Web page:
News Donald Trump told these women to ‘go back’ – but to where? Meet ‘the squad’ that won’t be silenced

Donald Trump told these women to ‘go back’ – but to where? Meet ‘the squad’ that won’t be silenced

The outspoken congresswomen known as 'the squad' were targeted by President Donald Trump. Photo: Getty
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Female politicians told by Donald Trump to “go back” to where they came from have vowed the president’s “racism” will only spur them on to do more for minority groups they say face persecution in Mr Trump’s America.

But late on Monday the US President said it was the congresswomen who should apologise for having “spewed” what he called “foul language and racist hatred”.

It came after Mr Trump appeared to target four recently elected Democratic Party lawmakers, known in Washington circles as ‘the squad’, in tweets telling the women of colour to go back to the “broken and crime-infested places from which they came”.

He was quickly reminded the congresswomen were American citizens who had grown up in the US.

Three were born in America, while one moved to the US as a child refugee.

The tweets, which came on the same day authorities began raiding the homes of illegal migrants, quickly reunited the Democrats who have been in-fighting amid a rift between ‘the squad’ and Speaker Nancy Pelosi.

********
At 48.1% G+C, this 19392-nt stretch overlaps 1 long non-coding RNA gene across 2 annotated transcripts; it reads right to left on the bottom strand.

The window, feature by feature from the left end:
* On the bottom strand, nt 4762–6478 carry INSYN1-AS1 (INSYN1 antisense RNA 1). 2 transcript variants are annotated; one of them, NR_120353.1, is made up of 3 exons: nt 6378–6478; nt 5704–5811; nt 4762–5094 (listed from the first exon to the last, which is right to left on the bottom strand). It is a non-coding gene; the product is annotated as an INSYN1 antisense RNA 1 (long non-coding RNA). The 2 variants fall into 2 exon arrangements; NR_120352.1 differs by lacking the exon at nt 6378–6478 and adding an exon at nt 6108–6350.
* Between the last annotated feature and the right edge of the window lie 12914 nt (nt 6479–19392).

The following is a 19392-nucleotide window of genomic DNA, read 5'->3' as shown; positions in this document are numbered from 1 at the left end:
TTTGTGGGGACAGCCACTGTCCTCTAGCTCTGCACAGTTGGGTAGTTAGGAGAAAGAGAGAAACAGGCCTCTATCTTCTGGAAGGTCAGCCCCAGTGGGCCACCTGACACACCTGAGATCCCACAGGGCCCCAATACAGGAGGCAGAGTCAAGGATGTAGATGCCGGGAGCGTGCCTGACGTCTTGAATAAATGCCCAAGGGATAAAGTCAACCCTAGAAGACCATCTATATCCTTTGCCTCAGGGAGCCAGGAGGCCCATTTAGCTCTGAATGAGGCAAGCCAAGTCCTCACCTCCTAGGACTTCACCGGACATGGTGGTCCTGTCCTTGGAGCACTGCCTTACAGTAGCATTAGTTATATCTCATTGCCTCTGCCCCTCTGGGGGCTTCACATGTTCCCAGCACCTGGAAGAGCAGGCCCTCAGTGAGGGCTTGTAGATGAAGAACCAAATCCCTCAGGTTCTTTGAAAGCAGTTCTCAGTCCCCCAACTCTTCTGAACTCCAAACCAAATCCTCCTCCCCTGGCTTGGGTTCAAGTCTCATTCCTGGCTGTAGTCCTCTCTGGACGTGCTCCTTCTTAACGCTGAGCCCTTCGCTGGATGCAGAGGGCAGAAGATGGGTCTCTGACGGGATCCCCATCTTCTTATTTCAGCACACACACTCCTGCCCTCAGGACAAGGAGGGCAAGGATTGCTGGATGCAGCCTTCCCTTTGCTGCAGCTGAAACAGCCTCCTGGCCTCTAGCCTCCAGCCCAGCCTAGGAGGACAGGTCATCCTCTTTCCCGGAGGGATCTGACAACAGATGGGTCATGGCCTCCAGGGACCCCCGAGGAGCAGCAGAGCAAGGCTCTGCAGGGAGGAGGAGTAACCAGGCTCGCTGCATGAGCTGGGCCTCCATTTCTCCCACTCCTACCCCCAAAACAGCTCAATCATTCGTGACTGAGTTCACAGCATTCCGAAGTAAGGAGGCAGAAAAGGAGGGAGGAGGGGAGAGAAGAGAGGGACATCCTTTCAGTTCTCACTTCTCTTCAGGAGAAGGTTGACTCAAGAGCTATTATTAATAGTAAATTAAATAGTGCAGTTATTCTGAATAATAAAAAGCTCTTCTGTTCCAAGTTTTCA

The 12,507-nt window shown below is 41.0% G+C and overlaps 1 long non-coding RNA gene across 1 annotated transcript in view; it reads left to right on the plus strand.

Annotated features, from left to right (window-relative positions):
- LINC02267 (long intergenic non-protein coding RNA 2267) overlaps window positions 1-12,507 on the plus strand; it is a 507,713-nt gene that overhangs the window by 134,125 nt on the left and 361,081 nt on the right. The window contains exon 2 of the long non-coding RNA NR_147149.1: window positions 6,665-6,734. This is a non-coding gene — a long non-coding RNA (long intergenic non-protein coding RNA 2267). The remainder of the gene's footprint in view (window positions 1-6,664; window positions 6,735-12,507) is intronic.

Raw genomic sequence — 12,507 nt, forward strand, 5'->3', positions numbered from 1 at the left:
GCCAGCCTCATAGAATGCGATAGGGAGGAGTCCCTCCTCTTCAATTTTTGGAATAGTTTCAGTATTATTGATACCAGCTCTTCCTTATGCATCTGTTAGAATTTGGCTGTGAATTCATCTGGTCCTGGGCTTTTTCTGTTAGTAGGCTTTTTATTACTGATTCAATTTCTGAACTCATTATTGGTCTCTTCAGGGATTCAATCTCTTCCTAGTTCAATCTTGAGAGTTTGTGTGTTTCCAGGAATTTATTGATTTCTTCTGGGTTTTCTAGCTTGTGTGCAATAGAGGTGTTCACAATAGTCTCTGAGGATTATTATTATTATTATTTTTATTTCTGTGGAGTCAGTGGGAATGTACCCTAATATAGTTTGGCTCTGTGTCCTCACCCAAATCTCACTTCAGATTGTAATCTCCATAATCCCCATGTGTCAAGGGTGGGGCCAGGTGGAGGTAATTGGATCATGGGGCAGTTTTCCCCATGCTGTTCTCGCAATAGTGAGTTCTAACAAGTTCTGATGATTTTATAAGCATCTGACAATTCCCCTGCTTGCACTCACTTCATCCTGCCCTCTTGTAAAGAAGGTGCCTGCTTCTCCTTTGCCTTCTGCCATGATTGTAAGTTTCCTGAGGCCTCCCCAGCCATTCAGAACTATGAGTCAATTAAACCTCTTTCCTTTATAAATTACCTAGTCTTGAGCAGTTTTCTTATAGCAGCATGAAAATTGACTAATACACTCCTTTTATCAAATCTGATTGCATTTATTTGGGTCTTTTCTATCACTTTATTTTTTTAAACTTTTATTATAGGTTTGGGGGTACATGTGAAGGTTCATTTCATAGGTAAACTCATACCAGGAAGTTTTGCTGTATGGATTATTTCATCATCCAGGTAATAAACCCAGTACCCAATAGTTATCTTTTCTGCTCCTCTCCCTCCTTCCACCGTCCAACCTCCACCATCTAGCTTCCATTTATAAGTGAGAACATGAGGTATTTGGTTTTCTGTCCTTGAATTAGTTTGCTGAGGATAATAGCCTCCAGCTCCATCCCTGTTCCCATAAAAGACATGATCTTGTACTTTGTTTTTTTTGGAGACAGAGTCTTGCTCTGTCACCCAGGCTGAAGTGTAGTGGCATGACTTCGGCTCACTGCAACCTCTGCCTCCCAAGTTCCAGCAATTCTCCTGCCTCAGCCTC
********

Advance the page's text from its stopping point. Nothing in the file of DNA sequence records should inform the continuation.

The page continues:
Alexandria Ocasio-Cortez (centre) confers with Rashida Tlaib and Ayanna Pressley at a House Oversight and Reform Committee on Friday as Immigration and Customs Enforcement (ICE) plan to arrest thousands of undocumented immigrant families. Photo: Getty

Ms Pelosi labelled Mr Trump’s comments part of a plan to make “America white again”.

But Mr Trump doubled down on Monday.

He tweeted it was “so sad to see the Democrats sticking up for people who speak so badly of our country and who, in addition, hate Israel with a true and unbridled passion”. In a tweet later on Monday, he called on the women from the “Radical Left” to apologise for making Israel feel abandoned.

Who are the women in ‘the squad’?